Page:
Off balance sheet entities are set up by many companies for different reasons and often involve a set of highly complicated transactions. The reasons for their existence vary from planning to save taxes to avoiding honest and transparent disclosure of financial information (as in the case of Enron). If you have to understand how these work, you will need to have a basic understanding of balance sheets. The balance sheet is the statement of financial affairs of the company and includes a full account of all company assets and liabilities as well as the shareholders equity (which is also called net worth).
Prospective investors use the balance sheet of the company to establish its financial condition and its health. In theory, in accordance with the demands of financial and accounting regulation, the balance sheet provides an honest and transparent look at the state of affairs of the company and is a reliable document for evaluation. The investor is also able to compare the position with that of the competition or similar companies which may be used as a benchmark to see if it matches up favorably. Naturally the more the excess of assets over liabilities, the higher will be the net worth and the stronger the position of the company.
In financial theory, an off balance sheet entity as an entity that is set up to hold either assets or liabilities of a company and not be required to be reported on the company’s own balance sheet. To give you an example, because the oil exploration business is a high risk business, oil companies will often set up off-balance-sheet entities to finance individual oil exploration projects. This means that the debt raised in these off-balance-sheet companies do not appear on the parent company balance sheet. As a result even if the project fails, it does not impair the health of the parent company balance sheet. Another example is where the company spins off business or an operating unit into another company with the intention of selling it. The advantages are that the company receives cash for the sale and transfers the risk of the business being sold to a set of new investors.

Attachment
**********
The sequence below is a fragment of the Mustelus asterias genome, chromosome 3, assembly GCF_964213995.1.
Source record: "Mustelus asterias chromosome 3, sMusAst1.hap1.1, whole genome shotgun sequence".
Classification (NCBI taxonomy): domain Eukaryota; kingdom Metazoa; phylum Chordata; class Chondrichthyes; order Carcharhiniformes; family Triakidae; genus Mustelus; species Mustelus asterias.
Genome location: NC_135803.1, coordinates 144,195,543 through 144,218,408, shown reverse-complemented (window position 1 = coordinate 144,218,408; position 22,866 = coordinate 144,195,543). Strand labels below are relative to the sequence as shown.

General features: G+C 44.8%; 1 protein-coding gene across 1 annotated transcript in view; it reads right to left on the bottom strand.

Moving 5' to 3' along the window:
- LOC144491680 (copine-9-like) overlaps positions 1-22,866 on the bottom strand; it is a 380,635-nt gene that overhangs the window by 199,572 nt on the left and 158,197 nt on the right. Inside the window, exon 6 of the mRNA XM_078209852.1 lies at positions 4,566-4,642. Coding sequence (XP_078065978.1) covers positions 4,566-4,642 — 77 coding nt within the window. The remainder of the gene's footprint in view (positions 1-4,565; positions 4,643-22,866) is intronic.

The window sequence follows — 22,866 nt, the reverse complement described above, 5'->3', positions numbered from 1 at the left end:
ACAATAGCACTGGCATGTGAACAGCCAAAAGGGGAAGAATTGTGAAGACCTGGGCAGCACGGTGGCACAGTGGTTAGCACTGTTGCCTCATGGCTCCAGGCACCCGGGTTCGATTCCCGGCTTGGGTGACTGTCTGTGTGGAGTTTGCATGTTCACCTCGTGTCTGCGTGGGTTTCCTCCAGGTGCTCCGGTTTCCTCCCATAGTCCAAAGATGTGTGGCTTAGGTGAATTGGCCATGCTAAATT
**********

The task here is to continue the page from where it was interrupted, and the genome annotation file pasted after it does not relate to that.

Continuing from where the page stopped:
The above are honest and legitimate uses of off-balance-sheet entities but, sadly, they are often misused for more dubious purposes. They can sometimes be used to inflate profits of the parent company and make it look more profitable than it actually is. They can also be used to hide debt by using complex financial instruments such as credit default swaps to transfer debt to the off balance sheet entity. The balance sheet of the parent will not therefore disclose its true financial obligations and the balance sheet will as a result look healthier.
The prolonged and extensive misuse first came to light when the Enron scandal surfaced and the company collapsed leaving millions of investors in the lurch. For instance, the company would build a power generation plant and immediately book the projected profit on the project even though not one cent had started coming in. If the true earning from the power plant was less than the projected earnings, the company would not book the loss but instead transfer the asset to an off-balance-sheet entity which was not required to report the loss to the shareholders of Enron.